Aude Oliva

Aude Oliva

Director of Strategic Industry Engagement, MIT Schwarzman College of Computing
MIT Director, MIT-IBM Watson AI Lab
Co-lead, MIT AI Hardware Program
Senior Research Scientist, CSAIL

Contact Information:
MIT, 32-D432
MIT, 77 Massachusetts Avenue
Cambridge, MA 02139
Phone: 617 452 2492


After a French baccalaureate in Physics and Mathematics and a B.Sc. in Psychology (minor in Philosophy), Aude received two M.Sc. degrees—in Experimental Psychology and in Cognitive Science, and a Ph.D from the Institut National Polytechnique of Grenoble, France. She joined the MIT faculty in the Department of Brain and Cognitive Sciences in 2004, the MIT Computer Science and Artificial Intelligence Laboratory (CSAIL) in 2012, the leadership of the MIT-IBM Watson AI Lab in 2017, and the Quest for Intelligence in 2018. As of October 2021, she is the Director of Strategic Industry Engagement for the MIT Schwarzman College of Computing. In this new role, Aude will develop and implement strategic relationships between corporate collaborators interested in large-scale, multi-faceted engagements with MIT College of Computing. As of Fall 2022, Oliva serves on the committee on Research Computing and Data, in the new Office of Research Computing and Data in the Office of the Vice President of Research.

Her research is cross-disciplinary, spanning human perception/cognition, computer vision (visual AI), and cognitive neuroscience, focusing on research questions at the intersection of the three domains. Her work in Computational Perception and Cognition builds on the synergy between human and machine recognition, and how it applies to solving high-level recognition problems like understanding scenes and events, perceiving space, modelling attention, eye movements and memory, as well as predicting subjective properties of images (like memorability). Her research integrates knowledge and tools from computer vision, machine learning, deep neural networks as well as human perception, cognition and neuro-imaging (fMRI, MEG).

Her work is regularly featured in the scientific and popular press, in museums of Art and Science as well as in textbooks of Perception, Cognition, Computer Vision and Design. She is the recipient of a 2006 National Science Foundation CAREER Award in Computational Neuroscience, the 2014 Guggenheim fellowship in Computer Science and the 2016 Vannevar Bush Faculty Fellowship in Cognitive Neuroscience. She is an elected Fellow of the Association for Psychological Science, and an Osher Fellow of the Exploratorium, San Francisco. From 2015–2017, she was appointed as an Expert at the National Science Foundation, Directorate of Computer & Information Science and Engineering (CISE) in the areas of Computational Neuroscience, Human and Artificial intelligence. Her research programs at MIT are funded by the National Science Foundation, the National Security Science and Engineering program, IBM, Facebook, Facebook Reality Lab, and Systems That Learn-CSAIL. She is currently on the Scientific Advisory Board of the Allen Institute for Artificial Intelligence. See her Google Scholar profile and LinkedIn page.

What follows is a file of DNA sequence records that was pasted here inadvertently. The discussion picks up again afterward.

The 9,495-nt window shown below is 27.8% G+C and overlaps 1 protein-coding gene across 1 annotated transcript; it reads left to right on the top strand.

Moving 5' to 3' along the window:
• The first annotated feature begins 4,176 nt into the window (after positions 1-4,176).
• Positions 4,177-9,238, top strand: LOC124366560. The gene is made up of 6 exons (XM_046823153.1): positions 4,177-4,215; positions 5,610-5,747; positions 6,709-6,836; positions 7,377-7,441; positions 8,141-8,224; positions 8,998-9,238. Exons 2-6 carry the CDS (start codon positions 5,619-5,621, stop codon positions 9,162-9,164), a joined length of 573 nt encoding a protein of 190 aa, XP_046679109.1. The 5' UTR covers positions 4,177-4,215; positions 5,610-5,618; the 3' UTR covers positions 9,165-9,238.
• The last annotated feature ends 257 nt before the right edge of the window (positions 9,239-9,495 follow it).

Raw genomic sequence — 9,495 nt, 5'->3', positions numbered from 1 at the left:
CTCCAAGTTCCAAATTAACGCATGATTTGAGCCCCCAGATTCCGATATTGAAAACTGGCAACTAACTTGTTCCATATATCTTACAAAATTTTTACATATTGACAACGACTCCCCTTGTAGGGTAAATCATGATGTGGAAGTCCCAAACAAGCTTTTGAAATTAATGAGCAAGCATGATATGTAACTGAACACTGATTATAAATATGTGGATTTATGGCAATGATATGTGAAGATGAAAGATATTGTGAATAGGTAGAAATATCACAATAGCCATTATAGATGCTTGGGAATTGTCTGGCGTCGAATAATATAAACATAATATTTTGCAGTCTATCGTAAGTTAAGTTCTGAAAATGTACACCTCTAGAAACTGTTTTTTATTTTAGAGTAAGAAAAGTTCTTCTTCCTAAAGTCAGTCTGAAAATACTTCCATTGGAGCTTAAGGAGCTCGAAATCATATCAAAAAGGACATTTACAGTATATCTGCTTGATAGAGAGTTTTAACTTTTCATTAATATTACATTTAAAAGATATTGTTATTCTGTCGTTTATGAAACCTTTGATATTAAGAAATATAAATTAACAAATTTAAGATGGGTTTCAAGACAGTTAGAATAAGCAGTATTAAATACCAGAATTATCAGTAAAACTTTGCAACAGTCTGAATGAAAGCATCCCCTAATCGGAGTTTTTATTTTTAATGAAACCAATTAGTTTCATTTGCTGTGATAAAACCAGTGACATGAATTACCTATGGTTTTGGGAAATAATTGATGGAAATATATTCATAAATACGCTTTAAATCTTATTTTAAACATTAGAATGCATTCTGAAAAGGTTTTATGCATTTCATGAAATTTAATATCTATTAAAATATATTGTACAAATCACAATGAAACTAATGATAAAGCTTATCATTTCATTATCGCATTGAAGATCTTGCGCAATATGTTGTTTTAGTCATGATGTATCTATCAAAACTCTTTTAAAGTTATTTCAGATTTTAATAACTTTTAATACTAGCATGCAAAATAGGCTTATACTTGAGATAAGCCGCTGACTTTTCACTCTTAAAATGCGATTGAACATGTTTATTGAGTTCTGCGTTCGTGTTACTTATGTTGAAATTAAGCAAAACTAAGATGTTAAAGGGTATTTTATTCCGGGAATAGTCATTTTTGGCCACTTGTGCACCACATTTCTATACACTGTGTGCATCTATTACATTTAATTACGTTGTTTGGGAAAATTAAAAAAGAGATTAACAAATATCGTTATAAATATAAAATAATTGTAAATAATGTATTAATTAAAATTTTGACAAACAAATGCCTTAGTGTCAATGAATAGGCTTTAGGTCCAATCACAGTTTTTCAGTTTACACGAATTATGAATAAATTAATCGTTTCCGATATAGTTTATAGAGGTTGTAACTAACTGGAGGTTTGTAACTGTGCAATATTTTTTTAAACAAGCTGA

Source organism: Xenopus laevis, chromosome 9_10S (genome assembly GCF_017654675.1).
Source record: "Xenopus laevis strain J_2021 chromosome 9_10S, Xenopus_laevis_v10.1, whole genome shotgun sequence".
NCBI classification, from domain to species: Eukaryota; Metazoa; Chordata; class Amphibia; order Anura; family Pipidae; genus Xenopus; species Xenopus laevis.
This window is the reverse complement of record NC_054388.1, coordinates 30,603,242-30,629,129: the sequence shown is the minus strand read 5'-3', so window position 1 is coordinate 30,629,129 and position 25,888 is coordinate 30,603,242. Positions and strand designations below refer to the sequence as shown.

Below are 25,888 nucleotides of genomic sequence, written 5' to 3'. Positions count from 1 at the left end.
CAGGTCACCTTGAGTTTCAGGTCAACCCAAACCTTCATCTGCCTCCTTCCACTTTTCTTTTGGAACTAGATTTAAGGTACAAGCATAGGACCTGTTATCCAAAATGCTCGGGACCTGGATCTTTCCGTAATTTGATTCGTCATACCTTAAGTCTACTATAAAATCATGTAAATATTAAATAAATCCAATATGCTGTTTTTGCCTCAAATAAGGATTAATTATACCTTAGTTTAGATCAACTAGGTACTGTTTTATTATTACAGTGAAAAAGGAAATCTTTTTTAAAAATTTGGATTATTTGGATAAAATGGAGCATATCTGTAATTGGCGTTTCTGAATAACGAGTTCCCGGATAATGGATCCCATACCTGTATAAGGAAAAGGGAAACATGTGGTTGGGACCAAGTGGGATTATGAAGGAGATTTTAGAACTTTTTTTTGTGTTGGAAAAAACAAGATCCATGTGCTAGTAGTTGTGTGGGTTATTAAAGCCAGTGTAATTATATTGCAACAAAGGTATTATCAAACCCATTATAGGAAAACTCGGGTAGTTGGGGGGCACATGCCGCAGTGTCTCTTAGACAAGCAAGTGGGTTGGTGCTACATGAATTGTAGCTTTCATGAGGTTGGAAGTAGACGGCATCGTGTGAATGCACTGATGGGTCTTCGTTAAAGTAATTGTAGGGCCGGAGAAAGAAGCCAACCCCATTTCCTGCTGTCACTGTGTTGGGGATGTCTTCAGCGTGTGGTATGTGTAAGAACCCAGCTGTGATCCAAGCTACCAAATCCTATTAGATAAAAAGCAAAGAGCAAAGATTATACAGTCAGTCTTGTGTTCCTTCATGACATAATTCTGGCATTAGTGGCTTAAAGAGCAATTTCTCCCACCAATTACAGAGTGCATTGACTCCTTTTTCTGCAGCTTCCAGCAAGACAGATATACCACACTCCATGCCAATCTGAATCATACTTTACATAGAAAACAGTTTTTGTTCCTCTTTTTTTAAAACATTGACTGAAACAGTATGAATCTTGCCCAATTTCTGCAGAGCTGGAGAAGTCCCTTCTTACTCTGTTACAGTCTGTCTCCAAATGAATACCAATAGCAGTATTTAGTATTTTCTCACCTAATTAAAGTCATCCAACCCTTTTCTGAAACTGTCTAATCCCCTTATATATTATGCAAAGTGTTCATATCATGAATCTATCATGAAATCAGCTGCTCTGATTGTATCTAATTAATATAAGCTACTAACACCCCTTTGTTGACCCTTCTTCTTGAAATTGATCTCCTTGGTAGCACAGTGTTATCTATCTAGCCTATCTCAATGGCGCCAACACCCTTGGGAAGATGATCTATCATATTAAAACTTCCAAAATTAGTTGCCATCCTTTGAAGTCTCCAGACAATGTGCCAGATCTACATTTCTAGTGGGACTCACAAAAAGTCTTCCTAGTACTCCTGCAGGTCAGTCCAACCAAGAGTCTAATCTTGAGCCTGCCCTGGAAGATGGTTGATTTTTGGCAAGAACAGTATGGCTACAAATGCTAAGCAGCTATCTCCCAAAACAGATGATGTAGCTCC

Current Leadership & Executive Positions

Director of Strategic Industry Engagement

Aude serves as Director of Strategic Industry Engagement in the MIT Stephen A. Schwarzman College of Computing. She develops and implements relationships between the MIT College and corporate collaborators. She interfaces with those interested in large-scale, multi-faceted engagements comprising research, student support, community building, and public interaction activities at MIT. Holding a stewardship role in the MIT AI Hardware Program, Aude constructs and facilitates instrumental pipelines of use-inspired projects that deliver AI hardware & software with enhanced energy efficiency systems. As inaugural faculty lead of the MIT-Amazon Science Hub, she launched the multi-year collaboration between MIT and Amazon in October 2021, to support innovative research in the fields of AI, robotics, computing, and engineering.